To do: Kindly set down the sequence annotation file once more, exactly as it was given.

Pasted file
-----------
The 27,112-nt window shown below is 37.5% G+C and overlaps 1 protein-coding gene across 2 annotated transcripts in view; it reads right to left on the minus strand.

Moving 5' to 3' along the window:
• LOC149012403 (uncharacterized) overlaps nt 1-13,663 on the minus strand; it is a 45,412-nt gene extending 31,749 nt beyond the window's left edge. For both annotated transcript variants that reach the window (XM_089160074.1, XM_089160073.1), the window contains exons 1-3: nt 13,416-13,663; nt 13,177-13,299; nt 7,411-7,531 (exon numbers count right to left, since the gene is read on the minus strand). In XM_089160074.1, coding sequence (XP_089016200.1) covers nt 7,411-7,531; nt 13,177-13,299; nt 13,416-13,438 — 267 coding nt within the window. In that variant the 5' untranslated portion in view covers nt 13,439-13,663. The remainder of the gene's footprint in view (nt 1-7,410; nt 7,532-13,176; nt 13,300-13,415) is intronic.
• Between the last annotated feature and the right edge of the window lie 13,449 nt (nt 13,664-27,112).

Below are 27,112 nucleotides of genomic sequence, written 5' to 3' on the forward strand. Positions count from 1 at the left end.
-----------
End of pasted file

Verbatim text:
The 27,112-nt window shown below is 37.5% G+C and overlaps 1 protein-coding gene across 2 annotated transcripts in view; it reads right to left on the minus strand.

Moving 5' to 3' along the window:
• LOC149012403 (uncharacterized) overlaps nt 1-13,663 on the minus strand; it is a 45,412-nt gene extending 31,749 nt beyond the window's left edge. For both annotated transcript variants that reach the window (XM_089160074.1, XM_089160073.1), the window contains exons 1-3: nt 13,416-13,663; nt 13,177-13,299; nt 7,411-7,531 (exon numbers count right to left, since the gene is read on the minus strand). In XM_089160074.1, coding sequence (XP_089016200.1) covers nt 7,411-7,531; nt 13,177-13,299; nt 13,416-13,438 — 267 coding nt within the window. In that variant the 5' untranslated portion in view covers nt 13,439-13,663. The remainder of the gene's footprint in view (nt 1-7,410; nt 7,532-13,176; nt 13,300-13,415) is intronic.
• Between the last annotated feature and the right edge of the window lie 13,449 nt (nt 13,664-27,112).

Below are 27,112 nucleotides of genomic sequence, written 5' to 3' on the forward strand. Positions count from 1 at the left end.